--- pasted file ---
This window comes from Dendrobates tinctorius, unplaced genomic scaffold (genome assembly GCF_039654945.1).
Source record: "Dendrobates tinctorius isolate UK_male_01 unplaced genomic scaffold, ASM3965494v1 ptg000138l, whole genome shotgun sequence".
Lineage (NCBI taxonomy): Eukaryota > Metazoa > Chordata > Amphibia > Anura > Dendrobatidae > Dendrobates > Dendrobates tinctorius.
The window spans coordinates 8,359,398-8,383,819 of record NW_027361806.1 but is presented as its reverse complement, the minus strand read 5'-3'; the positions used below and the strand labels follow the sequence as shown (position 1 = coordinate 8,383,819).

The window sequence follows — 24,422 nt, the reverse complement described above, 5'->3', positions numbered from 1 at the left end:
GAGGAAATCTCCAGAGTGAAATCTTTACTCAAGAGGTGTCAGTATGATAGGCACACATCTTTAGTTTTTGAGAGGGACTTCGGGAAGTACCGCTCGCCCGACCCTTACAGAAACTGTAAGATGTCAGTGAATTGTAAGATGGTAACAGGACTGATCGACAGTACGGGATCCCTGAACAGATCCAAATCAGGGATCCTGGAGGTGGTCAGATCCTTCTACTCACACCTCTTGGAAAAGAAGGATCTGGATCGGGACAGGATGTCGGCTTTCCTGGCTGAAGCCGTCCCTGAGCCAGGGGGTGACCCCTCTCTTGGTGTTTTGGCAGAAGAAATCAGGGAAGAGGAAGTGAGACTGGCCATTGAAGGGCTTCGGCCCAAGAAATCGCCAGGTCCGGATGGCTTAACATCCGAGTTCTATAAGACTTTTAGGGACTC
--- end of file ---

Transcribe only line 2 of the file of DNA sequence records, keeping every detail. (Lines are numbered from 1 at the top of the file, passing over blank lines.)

Source record: "Dendrobates tinctorius isolate UK_male_01 unplaced genomic scaffold, ASM3965494v1 ptg000138l, whole genome shotgun sequence".